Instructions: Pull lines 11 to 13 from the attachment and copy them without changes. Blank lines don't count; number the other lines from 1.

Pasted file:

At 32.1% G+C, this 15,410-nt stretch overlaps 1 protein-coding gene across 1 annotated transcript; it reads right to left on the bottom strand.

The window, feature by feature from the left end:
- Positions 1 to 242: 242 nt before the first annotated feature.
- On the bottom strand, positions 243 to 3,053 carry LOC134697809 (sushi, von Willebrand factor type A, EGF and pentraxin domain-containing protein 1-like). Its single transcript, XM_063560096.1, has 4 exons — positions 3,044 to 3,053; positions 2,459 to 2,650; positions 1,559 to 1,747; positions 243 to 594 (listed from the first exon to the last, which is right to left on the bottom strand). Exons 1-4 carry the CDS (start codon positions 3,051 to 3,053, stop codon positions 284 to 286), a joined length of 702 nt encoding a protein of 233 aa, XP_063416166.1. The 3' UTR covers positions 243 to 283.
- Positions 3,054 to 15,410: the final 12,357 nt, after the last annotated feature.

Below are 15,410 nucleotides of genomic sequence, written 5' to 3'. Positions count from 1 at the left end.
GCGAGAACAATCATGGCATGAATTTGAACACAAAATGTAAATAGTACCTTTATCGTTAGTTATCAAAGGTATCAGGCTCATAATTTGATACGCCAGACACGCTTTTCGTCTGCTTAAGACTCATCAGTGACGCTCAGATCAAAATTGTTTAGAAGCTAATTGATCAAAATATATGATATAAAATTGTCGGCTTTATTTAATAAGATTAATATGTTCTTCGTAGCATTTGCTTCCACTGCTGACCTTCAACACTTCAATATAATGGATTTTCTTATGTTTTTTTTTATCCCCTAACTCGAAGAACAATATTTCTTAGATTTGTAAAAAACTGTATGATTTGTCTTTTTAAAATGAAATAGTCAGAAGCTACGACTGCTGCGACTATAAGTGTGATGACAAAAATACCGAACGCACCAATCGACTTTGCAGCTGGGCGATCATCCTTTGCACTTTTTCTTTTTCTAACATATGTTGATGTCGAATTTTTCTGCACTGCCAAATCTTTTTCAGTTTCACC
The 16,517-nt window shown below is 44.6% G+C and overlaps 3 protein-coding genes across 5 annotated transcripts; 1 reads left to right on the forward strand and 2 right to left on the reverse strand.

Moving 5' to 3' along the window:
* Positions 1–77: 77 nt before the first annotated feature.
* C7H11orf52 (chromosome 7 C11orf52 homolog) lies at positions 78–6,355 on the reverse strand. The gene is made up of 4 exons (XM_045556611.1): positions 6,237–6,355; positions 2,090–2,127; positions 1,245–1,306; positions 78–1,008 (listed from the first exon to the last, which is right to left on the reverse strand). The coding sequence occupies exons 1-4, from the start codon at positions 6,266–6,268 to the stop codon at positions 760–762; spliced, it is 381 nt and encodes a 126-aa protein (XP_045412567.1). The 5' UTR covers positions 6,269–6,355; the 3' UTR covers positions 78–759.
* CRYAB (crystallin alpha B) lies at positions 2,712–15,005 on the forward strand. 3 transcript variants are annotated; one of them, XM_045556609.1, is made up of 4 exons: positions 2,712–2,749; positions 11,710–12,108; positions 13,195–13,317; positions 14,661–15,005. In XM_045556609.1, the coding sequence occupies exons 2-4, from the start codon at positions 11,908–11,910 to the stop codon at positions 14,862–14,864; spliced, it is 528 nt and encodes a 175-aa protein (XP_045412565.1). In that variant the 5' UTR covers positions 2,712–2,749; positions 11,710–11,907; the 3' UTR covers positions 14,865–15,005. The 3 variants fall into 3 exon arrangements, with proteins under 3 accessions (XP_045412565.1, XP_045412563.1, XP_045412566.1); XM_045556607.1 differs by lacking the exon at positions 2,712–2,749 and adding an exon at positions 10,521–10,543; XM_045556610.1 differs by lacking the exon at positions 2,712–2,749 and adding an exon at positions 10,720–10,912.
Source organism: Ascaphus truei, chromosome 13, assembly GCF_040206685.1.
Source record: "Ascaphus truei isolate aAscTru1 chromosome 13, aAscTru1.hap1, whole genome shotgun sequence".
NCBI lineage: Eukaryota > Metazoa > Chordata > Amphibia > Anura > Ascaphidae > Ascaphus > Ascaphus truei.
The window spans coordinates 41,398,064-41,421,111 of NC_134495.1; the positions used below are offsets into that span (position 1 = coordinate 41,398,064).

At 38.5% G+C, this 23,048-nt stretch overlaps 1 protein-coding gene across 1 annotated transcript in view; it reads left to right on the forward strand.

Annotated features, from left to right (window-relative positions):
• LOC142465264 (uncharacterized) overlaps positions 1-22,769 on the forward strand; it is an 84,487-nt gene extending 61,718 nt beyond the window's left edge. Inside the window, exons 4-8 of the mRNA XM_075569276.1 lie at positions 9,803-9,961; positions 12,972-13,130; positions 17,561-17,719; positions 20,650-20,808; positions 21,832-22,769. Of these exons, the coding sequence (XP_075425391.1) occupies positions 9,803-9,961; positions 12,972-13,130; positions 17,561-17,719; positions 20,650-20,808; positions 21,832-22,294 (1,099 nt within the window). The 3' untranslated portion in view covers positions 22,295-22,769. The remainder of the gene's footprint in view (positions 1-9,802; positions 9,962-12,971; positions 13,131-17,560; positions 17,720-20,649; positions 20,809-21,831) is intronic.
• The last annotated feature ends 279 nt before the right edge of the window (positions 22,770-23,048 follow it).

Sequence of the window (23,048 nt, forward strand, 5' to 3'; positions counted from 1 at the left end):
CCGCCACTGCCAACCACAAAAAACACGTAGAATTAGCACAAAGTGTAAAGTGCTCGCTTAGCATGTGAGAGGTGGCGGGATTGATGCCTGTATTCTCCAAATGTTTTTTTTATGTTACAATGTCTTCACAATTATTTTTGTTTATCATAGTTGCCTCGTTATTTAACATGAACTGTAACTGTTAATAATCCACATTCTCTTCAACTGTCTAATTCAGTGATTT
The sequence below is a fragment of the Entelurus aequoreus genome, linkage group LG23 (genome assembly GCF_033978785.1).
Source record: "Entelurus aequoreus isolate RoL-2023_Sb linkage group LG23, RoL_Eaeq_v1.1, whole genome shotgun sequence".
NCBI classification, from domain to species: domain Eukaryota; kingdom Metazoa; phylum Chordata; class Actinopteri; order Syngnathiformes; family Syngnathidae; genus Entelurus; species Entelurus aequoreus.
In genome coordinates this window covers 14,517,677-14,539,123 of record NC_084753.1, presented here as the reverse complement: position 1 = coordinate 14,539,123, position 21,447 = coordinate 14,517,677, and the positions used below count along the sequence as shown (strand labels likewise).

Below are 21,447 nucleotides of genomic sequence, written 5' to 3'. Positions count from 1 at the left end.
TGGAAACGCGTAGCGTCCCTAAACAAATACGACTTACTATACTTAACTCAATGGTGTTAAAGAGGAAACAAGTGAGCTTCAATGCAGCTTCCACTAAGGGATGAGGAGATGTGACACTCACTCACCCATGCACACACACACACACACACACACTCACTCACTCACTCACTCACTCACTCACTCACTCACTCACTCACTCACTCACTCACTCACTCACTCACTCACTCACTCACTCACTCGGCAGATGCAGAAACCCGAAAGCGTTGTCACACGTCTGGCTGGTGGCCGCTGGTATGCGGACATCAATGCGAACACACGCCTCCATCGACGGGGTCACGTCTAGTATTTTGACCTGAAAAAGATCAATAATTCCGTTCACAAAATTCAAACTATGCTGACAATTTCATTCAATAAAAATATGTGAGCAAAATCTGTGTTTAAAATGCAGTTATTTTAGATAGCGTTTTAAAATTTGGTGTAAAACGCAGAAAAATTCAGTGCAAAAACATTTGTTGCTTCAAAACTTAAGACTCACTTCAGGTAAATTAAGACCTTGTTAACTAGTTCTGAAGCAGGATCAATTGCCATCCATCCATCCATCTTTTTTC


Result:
* C7H11orf52 (chromosome 7 C11orf52 homolog) lies at positions 78–6,355 on the reverse strand. The gene is made up of 4 exons (XM_045556611.1): positions 6,237–6,355; positions 2,090–2,127; positions 1,245–1,306; positions 78–1,008 (listed from the first exon to the last, which is right to left on the reverse strand). The coding sequence occupies exons 1-4, from the start codon at positions 6,266–6,268 to the stop codon at positions 760–762; spliced, it is 381 nt and encodes a 126-aa protein (XP_045412567.1). The 5' UTR covers positions 6,269–6,355; the 3' UTR covers positions 78–759.
* CRYAB (crystallin alpha B) lies at positions 2,712–15,005 on the forward strand. 3 transcript variants are annotated; one of them, XM_045556609.1, is made up of 4 exons: positions 2,712–2,749; positions 11,710–12,108; positions 13,195–13,317; positions 14,661–15,005. In XM_045556609.1, the coding sequence occupies exons 2-4, from the start codon at positions 11,908–11,910 to the stop codon at positions 14,862–14,864; spliced, it is 528 nt and encodes a 175-aa protein (XP_045412565.1). In that variant the 5' UTR covers positions 2,712–2,749; positions 11,710–11,907; the 3' UTR covers positions 14,865–15,005. The 3 variants fall into 3 exon arrangements, with proteins under 3 accessions (XP_045412565.1, XP_045412563.1, XP_045412566.1); XM_045556607.1 differs by lacking the exon at positions 2,712–2,749 and adding an exon at positions 10,521–10,543; XM_045556610.1 differs by lacking the exon at positions 2,712–2,749 and adding an exon at positions 10,720–10,912.
Source organism: Ascaphus truei, chromosome 13, assembly GCF_040206685.1.